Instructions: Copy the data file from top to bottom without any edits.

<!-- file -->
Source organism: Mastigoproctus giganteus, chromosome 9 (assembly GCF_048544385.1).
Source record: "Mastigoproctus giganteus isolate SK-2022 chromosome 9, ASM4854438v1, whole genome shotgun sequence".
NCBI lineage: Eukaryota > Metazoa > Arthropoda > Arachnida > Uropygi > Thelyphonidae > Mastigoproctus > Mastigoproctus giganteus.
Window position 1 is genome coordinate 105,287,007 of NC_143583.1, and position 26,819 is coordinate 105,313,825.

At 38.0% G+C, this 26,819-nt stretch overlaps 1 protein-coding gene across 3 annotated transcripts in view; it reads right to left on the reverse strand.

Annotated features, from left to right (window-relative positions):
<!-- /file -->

Source organism: Mastigoproctus giganteus, chromosome 9 (assembly GCF_048544385.1).
Source record: "Mastigoproctus giganteus isolate SK-2022 chromosome 9, ASM4854438v1, whole genome shotgun sequence".
NCBI lineage: Eukaryota > Metazoa > Arthropoda > Arachnida > Uropygi > Thelyphonidae > Mastigoproctus > Mastigoproctus giganteus.
Window position 1 is genome coordinate 105,287,007 of NC_143583.1, and position 26,819 is coordinate 105,313,825.

At 38.0% G+C, this 26,819-nt stretch overlaps 1 protein-coding gene across 3 annotated transcripts in view; it reads right to left on the reverse strand.

Annotated features, from left to right (window-relative positions):